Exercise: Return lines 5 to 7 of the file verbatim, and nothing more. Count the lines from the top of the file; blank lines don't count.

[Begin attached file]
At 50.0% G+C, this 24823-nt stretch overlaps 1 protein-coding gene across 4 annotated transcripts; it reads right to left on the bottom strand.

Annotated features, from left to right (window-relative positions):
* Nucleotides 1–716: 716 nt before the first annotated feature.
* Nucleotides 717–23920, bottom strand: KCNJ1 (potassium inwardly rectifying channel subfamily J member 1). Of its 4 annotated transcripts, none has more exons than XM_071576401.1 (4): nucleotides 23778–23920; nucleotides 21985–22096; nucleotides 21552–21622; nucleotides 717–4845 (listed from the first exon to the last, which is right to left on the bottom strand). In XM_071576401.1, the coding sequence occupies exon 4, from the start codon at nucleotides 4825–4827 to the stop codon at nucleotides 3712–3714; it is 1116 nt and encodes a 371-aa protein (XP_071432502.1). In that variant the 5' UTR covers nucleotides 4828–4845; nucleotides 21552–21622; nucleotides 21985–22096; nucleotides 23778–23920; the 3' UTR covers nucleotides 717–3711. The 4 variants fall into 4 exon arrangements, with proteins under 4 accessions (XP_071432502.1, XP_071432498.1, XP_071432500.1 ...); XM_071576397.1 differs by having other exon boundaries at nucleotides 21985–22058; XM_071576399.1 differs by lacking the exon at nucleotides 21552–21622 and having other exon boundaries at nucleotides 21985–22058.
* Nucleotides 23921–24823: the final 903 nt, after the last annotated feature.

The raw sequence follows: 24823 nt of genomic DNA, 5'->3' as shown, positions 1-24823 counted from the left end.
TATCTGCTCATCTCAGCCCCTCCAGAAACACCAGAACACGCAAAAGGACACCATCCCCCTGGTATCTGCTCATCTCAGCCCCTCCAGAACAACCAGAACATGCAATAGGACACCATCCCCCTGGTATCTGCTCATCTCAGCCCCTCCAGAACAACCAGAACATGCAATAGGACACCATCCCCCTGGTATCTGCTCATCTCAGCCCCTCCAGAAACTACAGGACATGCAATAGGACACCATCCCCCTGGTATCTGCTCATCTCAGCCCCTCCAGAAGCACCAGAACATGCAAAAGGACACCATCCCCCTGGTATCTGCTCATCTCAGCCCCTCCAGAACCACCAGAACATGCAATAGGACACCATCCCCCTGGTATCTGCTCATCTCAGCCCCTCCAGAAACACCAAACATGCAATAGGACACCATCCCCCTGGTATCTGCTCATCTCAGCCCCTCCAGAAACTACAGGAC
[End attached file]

* Nucleotides 23921–24823: the final 903 nt, after the last annotated feature.

The raw sequence follows: 24823 nt of genomic DNA, 5'->3' as shown, positions 1-24823 counted from the left end.
TATCTGCTCATCTCAGCCCCTCCAGAAACACCAGAACACGCAAAAGGACACCATCCCCCTGGTATCTGCTCATCTCAGCCCCTCCAGAACAACCAGAACATGCAATAGGACACCATCCCCCTGGTATCTGCTCATCTCAGCCCCTCCAGAACAACCAGAACATGCAATAGGACACCATCCCCCTGGTATCTGCTCATCTCAGCCCCTCCAGAAACTACAGGACATGCAATAGGACACCATCCCCCTGGTATCTGCTCATCTCAGCCCCTCCAGAAGCACCAGAACATGCAAAAGGACACCATCCCCCTGGTATCTGCTCATCTCAGCCCCTCCAGAACCACCAGAACATGCAATAGGACACCATCCCCCTGGTATCTGCTCATCTCAGCCCCTCCAGAAACACCAAACATGCAATAGGACACCATCCCCCTGGTATCTGCTCATCTCAGCCCCTCCAGAAACTACAGGAC